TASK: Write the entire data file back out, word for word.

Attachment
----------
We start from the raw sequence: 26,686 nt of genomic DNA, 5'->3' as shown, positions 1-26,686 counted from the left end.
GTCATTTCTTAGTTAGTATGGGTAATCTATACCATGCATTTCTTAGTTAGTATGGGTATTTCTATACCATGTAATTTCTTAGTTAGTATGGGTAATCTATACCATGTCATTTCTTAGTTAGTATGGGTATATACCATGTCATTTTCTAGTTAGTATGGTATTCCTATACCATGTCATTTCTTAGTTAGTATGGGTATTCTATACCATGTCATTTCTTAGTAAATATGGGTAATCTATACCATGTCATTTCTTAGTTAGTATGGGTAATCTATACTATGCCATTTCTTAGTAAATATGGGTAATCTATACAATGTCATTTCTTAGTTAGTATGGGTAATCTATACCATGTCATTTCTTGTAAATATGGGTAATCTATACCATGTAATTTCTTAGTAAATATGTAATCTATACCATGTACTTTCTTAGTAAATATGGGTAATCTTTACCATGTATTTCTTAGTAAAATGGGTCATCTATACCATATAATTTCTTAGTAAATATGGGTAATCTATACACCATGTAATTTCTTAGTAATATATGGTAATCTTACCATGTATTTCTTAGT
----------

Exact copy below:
We start from the raw sequence: 26,686 nt of genomic DNA, 5'->3' as shown, positions 1-26,686 counted from the left end.
GTCATTTCTTAGTTAGTATGGGTAATCTATACCATGCATTTCTTAGTTAGTATGGGTATTTCTATACCATGTAATTTCTTAGTTAGTATGGGTAATCTATACCATGTCATTTCTTAGTTAGTATGGGTATATACCATGTCATTTTCTAGTTAGTATGGTATTCCTATACCATGTCATTTCTTAGTTAGTATGGGTATTCTATACCATGTCATTTCTTAGTAAATATGGGTAATCTATACCATGTCATTTCTTAGTTAGTATGGGTAATCTATACTATGCCATTTCTTAGTAAATATGGGTAATCTATACAATGTCATTTCTTAGTTAGTATGGGTAATCTATACCATGTCATTTCTTGTAAATATGGGTAATCTATACCATGTAATTTCTTAGTAAATATGTAATCTATACCATGTACTTTCTTAGTAAATATGGGTAATCTTTACCATGTATTTCTTAGTAAAATGGGTCATCTATACCATATAATTTCTTAGTAAATATGGGTAATCTATACACCATGTAATTTCTTAGTAATATATGGTAATCTTACCATGTATTTCTTAGT